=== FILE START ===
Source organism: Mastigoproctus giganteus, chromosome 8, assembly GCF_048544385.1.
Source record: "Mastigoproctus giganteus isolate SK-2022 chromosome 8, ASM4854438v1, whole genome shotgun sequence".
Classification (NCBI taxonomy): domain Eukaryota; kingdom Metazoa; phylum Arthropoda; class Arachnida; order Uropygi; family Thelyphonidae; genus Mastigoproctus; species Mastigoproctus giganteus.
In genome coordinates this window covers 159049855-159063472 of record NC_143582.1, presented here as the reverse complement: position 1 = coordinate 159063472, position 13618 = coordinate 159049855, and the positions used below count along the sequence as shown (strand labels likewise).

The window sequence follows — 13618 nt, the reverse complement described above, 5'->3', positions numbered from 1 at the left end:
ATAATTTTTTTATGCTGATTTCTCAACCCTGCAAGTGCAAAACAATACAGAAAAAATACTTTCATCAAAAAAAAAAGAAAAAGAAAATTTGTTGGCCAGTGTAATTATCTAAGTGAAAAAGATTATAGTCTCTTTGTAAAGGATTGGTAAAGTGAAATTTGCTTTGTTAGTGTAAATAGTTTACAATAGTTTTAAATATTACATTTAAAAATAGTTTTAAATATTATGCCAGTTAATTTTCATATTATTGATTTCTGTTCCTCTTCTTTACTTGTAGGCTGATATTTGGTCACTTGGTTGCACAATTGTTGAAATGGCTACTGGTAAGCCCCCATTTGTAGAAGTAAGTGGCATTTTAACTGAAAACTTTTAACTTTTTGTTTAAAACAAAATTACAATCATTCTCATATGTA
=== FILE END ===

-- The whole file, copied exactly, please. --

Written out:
Source organism: Mastigoproctus giganteus, chromosome 8, assembly GCF_048544385.1.
Source record: "Mastigoproctus giganteus isolate SK-2022 chromosome 8, ASM4854438v1, whole genome shotgun sequence".
Classification (NCBI taxonomy): domain Eukaryota; kingdom Metazoa; phylum Arthropoda; class Arachnida; order Uropygi; family Thelyphonidae; genus Mastigoproctus; species Mastigoproctus giganteus.
In genome coordinates this window covers 159049855-159063472 of record NC_143582.1, presented here as the reverse complement: position 1 = coordinate 159063472, position 13618 = coordinate 159049855, and the positions used below count along the sequence as shown (strand labels likewise).

The window sequence follows — 13618 nt, the reverse complement described above, 5'->3', positions numbered from 1 at the left end:
ATAATTTTTTTATGCTGATTTCTCAACCCTGCAAGTGCAAAACAATACAGAAAAAATACTTTCATCAAAAAAAAAAGAAAAAGAAAATTTGTTGGCCAGTGTAATTATCTAAGTGAAAAAGATTATAGTCTCTTTGTAAAGGATTGGTAAAGTGAAATTTGCTTTGTTAGTGTAAATAGTTTACAATAGTTTTAAATATTACATTTAAAAATAGTTTTAAATATTATGCCAGTTAATTTTCATATTATTGATTTCTGTTCCTCTTCTTTACTTGTAGGCTGATATTTGGTCACTTGGTTGCACAATTGTTGAAATGGCTACTGGTAAGCCCCCATTTGTAGAAGTAAGTGGCATTTTAACTGAAAACTTTTAACTTTTTGTTTAAAACAAAATTACAATCATTCTCATATGTA